Isolation of hippocampus in mice

A cut was made along the coronal and sagittal sutures and both sides of the parietal bone and interparietal bone were pulled off. To expose the hippocampus, the cerebral cortex covering it was removed. The first incision was made at the end of the hemisphere, extending no more than ~0.7 mm deep to prevent nicking the adult mouse hippocampus while exposing it. The second incision was made 1.5-2 mm in front of the first one, and the lateral ventricle was cut into. Both incisions entered the ventral brain and met there. Both sides of the cortex that covered the hippocampus were pulled up along the ventricle. The remainder of the hippocampus was separated from the cortex by pulling the cortex along the surface of the hippocampus towards the ventral part of the hippocampus. Subsequently, the hippocampus was freed from the surrounding tissue.

TUNEL assay

Brain tissues from 7-day-old mice were fixed with 10% neutral buffered formalin at room temperature for 2 weeks, processed and trimmed for use in the TUNEL assay. After being embedded in paraffin, the samples were cut into ~5-µm-thick slices. TUNEL assays were performed following the protocol of an in situ cell death detection kit (Roche Molecular Diagnostics). Samples were incubated in TUNEL reagent at 37°C in a wet dark box for 60 min. Nuclei were stained with 0.5% hematoxylin at room temperature for 5 sec, and neutral resin was used as mounting medium. Each sample was observed in three fields of view.

Annexin-V-FITC assay of apoptotic cells

The apoptosis rate of the PC12 cells was measured by flow cytometry. PC12 cells (2×105/well) were seeded into 6-well plates and incubated overnight. After 48 h of transfection with the relevant siRNA (10 µl/well) or plasmid (1 µg/well), the cells were collected and subjected to Annexin V-FITC-propidium iodide double staining according to the manufacturer's protocols as previously described (39). The cells were analyzed using a BD FACSAria flow cytometer (BD Biosciences) with CellQuest software 5.1 (Becton-Dickinson and Company).

Ethics statement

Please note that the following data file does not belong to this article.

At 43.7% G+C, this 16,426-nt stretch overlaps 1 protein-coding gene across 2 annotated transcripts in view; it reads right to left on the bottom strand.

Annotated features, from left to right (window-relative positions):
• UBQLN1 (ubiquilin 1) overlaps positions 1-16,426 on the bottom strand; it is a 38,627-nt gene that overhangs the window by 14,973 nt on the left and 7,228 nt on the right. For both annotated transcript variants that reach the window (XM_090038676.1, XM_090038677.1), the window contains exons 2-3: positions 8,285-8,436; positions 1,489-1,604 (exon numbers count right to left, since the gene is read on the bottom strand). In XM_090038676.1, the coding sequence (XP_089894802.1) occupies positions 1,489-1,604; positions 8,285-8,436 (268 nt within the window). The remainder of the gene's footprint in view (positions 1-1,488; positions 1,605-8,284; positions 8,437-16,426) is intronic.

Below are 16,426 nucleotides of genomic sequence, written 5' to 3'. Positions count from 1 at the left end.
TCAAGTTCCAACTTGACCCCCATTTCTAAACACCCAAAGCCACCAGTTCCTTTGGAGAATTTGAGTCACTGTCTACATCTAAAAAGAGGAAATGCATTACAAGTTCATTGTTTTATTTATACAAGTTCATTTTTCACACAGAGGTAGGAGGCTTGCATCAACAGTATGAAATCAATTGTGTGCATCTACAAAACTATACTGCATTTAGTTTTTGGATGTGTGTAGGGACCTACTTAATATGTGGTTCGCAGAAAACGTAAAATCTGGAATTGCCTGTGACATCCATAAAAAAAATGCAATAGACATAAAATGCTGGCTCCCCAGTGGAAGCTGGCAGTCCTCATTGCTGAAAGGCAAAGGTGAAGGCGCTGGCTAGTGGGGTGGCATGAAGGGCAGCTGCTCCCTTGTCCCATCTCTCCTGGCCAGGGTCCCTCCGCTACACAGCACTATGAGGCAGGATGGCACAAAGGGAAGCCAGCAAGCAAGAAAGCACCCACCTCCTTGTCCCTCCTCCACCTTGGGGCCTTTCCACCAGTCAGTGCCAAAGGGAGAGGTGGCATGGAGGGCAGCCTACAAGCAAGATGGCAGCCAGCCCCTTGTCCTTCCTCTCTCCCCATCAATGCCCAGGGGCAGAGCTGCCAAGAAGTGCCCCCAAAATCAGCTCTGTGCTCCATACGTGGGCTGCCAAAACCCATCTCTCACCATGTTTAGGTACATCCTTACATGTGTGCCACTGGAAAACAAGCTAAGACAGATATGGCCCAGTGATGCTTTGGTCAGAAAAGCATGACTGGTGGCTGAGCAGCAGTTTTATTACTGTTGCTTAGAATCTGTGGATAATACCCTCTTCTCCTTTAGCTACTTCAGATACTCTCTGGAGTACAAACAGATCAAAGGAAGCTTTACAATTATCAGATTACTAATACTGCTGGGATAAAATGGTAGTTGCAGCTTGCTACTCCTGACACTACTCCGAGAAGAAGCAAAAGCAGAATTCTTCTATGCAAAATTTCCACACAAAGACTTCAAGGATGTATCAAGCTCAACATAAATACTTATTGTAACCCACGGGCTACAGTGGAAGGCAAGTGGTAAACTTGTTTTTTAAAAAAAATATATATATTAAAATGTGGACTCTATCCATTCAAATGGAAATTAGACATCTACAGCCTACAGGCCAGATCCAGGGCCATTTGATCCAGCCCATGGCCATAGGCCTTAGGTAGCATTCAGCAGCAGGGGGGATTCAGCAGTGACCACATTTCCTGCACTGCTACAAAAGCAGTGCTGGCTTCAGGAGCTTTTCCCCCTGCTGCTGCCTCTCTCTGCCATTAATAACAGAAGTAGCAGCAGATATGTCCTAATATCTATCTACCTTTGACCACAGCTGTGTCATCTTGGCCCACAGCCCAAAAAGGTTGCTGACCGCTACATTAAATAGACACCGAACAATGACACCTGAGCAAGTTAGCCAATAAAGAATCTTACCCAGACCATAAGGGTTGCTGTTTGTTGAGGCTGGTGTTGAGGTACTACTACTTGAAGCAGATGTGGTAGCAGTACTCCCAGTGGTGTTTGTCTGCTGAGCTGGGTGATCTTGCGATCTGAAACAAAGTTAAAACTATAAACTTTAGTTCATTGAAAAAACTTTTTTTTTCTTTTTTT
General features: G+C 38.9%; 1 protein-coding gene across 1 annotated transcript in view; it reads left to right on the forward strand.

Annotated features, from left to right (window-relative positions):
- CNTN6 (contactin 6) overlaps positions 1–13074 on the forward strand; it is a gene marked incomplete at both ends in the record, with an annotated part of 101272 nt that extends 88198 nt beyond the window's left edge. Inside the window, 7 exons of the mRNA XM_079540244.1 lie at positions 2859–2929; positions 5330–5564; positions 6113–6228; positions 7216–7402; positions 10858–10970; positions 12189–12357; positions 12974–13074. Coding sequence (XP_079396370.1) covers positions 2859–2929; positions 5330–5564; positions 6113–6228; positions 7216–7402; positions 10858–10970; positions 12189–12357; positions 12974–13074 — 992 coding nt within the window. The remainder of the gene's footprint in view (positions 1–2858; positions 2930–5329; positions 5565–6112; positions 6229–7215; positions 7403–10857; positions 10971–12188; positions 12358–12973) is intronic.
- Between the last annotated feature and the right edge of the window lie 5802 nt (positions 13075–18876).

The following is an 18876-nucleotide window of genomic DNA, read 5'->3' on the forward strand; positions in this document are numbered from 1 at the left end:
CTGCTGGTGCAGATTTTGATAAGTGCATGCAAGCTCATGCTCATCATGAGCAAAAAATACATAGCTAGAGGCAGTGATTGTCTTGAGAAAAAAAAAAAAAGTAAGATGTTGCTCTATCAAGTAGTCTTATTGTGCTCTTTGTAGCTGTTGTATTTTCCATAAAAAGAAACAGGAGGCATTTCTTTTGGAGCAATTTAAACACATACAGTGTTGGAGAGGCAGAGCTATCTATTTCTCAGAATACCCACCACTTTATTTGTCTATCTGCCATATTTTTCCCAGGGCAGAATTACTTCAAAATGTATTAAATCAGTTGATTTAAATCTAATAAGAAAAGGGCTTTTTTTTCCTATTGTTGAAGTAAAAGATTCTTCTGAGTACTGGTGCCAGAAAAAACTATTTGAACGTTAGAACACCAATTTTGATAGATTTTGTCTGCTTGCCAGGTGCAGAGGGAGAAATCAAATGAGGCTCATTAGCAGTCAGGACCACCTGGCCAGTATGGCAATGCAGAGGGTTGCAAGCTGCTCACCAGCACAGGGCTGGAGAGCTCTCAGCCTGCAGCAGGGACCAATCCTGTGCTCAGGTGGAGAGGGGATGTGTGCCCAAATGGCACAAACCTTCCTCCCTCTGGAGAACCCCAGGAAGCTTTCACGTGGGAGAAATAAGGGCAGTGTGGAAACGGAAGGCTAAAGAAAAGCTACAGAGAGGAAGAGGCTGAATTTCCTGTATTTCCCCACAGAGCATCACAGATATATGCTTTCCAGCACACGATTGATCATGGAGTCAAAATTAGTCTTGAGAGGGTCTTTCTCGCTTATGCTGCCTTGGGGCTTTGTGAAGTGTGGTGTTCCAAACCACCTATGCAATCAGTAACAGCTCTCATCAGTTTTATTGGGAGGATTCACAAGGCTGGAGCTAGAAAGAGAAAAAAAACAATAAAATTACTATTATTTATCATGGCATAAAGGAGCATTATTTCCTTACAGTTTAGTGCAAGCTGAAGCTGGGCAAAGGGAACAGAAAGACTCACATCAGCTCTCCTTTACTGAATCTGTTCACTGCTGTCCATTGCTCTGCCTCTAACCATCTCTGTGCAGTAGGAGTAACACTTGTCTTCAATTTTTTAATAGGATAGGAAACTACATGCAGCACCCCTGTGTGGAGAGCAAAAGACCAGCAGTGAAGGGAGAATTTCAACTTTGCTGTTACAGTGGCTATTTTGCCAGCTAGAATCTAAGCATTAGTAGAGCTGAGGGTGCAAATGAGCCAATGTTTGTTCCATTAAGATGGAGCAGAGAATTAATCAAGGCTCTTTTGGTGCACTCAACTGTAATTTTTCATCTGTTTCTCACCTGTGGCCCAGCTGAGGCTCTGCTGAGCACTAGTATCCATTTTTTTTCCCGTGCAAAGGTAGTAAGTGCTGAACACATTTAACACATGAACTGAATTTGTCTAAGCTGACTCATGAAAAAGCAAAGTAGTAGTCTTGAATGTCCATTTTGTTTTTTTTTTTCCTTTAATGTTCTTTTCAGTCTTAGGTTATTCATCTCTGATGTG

Human experiments were performed in accordance with relevant approved guidelines and regulations, and were approved by Renmin Hospital of Wuhan University's Institutional Ethics Committee of the Faculty of Medicine [approval no. 2012LKSZ (010) H]. The human para-glioblastoma (GBM) tissue used in the present study was collected in a tumor resection performed at the Department of Neurosurgery, Renmin Hospital of Wuhan University (Wuhan, China) in December 2017, and was the temporal lobe of a 59-year-old female patient with GBM. Prior to the collection of a normal human brain tissue next to GBM, written informed consent was obtained from the relatives of the patient according to the principles of the Declaration of Helsinki.

RND3 knockout mice were generated at Texas A&M University Health Science Center. All animal experiments were approved by the Institutional Animal Care and Use Committee of the Texas A&M Health Science Center-Houston. According to the Animal Research: Reporting of In Vivo Experiments checklist (40), the animal's physical condition was monitored daily. Chloral hydrate (350 mg/kg) was injected intraperitoneally during anesthesia of mice. The euthanasia of mice was conducted using 100% carbon dioxide inhalation, and the displacement rate of carbon dioxide in the chamber was 30%/min. The death of mice was verified by no spontaneous breathing for 2-3 min with no eyeblink reflex. One mouse in the RND3−/− group was excluded from the experiment for a premature death due to malnutrition.

Statistical analysis

The data are presented as the mean ± SEM. Statistical analysis was performed using SPSS v13.0 (SPSS, Inc.). Significant differences between the means of two groups were assessed by an unpaired t-test. Differences among the means of multiple groups were assessed by one-way ANOVA and Tukey's post hoc test. P<0.05 was considered to indicate a statistically significant difference and the results are representative of three independent repeats.


Rnd3 deletion suppresses apoptosis in the mouse brain

To explore the functions of Rnd3 in the brain, the present study first analyzed Rnd3 expression in the mouse brain using Rnd3-knockout mice (Fig. 1A) generated from an ES cell line by gene trapping. Neither IF nor IHC staining detected Rnd3 signals in the Rnd3 mouse brain, while Rnd3 was mainly expressed in the cytoplasm of the cortex in wild-type mice (Fig. 1A-C). In the IHC staining of the human brain adjacent to glioblastoma tissue, it was observed that the signals of Rnd3 were not in the nucleus but in the cytoplasm, which indicated that Rnd3 of para-GBM tissue exhibited an expression pattern similar to that of the normal mouse brain (Fig. 1D).